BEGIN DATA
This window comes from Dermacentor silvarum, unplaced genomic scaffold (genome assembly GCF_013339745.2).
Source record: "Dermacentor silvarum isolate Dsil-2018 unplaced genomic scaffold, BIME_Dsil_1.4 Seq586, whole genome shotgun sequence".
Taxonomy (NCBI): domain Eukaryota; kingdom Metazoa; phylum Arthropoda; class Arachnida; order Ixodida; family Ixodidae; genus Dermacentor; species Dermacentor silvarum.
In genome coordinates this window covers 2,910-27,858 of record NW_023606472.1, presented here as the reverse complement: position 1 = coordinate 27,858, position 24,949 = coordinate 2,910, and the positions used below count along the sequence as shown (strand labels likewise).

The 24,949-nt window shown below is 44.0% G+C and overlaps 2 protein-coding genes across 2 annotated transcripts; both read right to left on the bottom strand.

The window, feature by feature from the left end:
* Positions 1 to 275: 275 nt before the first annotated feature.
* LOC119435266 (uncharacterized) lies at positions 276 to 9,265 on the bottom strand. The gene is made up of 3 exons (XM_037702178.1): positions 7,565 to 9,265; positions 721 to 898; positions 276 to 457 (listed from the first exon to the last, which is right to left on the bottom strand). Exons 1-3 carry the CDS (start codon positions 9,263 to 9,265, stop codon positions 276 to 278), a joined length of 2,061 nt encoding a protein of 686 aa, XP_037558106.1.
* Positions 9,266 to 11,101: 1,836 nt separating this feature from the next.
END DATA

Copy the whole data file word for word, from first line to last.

This window comes from Dermacentor silvarum, unplaced genomic scaffold (genome assembly GCF_013339745.2).
Source record: "Dermacentor silvarum isolate Dsil-2018 unplaced genomic scaffold, BIME_Dsil_1.4 Seq586, whole genome shotgun sequence".
Taxonomy (NCBI): domain Eukaryota; kingdom Metazoa; phylum Arthropoda; class Arachnida; order Ixodida; family Ixodidae; genus Dermacentor; species Dermacentor silvarum.
In genome coordinates this window covers 2,910-27,858 of record NW_023606472.1, presented here as the reverse complement: position 1 = coordinate 27,858, position 24,949 = coordinate 2,910, and the positions used below count along the sequence as shown (strand labels likewise).

The 24,949-nt window shown below is 44.0% G+C and overlaps 2 protein-coding genes across 2 annotated transcripts; both read right to left on the bottom strand.

The window, feature by feature from the left end:
* Positions 1 to 275: 275 nt before the first annotated feature.
* LOC119435266 (uncharacterized) lies at positions 276 to 9,265 on the bottom strand. The gene is made up of 3 exons (XM_037702178.1): positions 7,565 to 9,265; positions 721 to 898; positions 276 to 457 (listed from the first exon to the last, which is right to left on the bottom strand). Exons 1-3 carry the CDS (start codon positions 9,263 to 9,265, stop codon positions 276 to 278), a joined length of 2,061 nt encoding a protein of 686 aa, XP_037558106.1.
* Positions 9,266 to 11,101: 1,836 nt separating this feature from the next.